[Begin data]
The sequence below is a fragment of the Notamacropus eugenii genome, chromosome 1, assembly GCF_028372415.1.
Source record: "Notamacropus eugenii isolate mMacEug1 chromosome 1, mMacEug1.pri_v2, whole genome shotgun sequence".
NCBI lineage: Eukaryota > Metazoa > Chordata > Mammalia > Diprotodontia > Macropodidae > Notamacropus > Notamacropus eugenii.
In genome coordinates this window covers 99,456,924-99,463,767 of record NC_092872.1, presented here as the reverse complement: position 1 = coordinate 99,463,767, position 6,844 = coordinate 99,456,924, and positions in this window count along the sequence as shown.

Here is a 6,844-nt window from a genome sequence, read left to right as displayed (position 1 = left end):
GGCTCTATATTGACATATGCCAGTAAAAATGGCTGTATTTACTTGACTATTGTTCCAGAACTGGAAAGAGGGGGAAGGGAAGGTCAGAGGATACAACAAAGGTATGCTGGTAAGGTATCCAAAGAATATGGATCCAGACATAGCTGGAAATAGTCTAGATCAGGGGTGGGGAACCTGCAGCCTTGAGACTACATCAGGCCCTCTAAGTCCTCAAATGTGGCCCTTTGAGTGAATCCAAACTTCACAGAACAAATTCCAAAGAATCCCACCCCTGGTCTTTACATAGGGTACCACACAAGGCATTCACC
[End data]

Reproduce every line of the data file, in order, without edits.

The sequence below is a fragment of the Notamacropus eugenii genome, chromosome 1, assembly GCF_028372415.1.
Source record: "Notamacropus eugenii isolate mMacEug1 chromosome 1, mMacEug1.pri_v2, whole genome shotgun sequence".
NCBI lineage: Eukaryota > Metazoa > Chordata > Mammalia > Diprotodontia > Macropodidae > Notamacropus > Notamacropus eugenii.
In genome coordinates this window covers 99,456,924-99,463,767 of record NC_092872.1, presented here as the reverse complement: position 1 = coordinate 99,463,767, position 6,844 = coordinate 99,456,924, and positions in this window count along the sequence as shown.

Here is a 6,844-nt window from a genome sequence, read left to right as displayed (position 1 = left end):
GGCTCTATATTGACATATGCCAGTAAAAATGGCTGTATTTACTTGACTATTGTTCCAGAACTGGAAAGAGGGGGAAGGGAAGGTCAGAGGATACAACAAAGGTATGCTGGTAAGGTATCCAAAGAATATGGATCCAGACATAGCTGGAAATAGTCTAGATCAGGGGTGGGGAACCTGCAGCCTTGAGACTACATCAGGCCCTCTAAGTCCTCAAATGTGGCCCTTTGAGTGAATCCAAACTTCACAGAACAAATTCCAAAGAATCCCACCCCTGGTCTTTACATAGGGTACCACACAAGGCATTCACC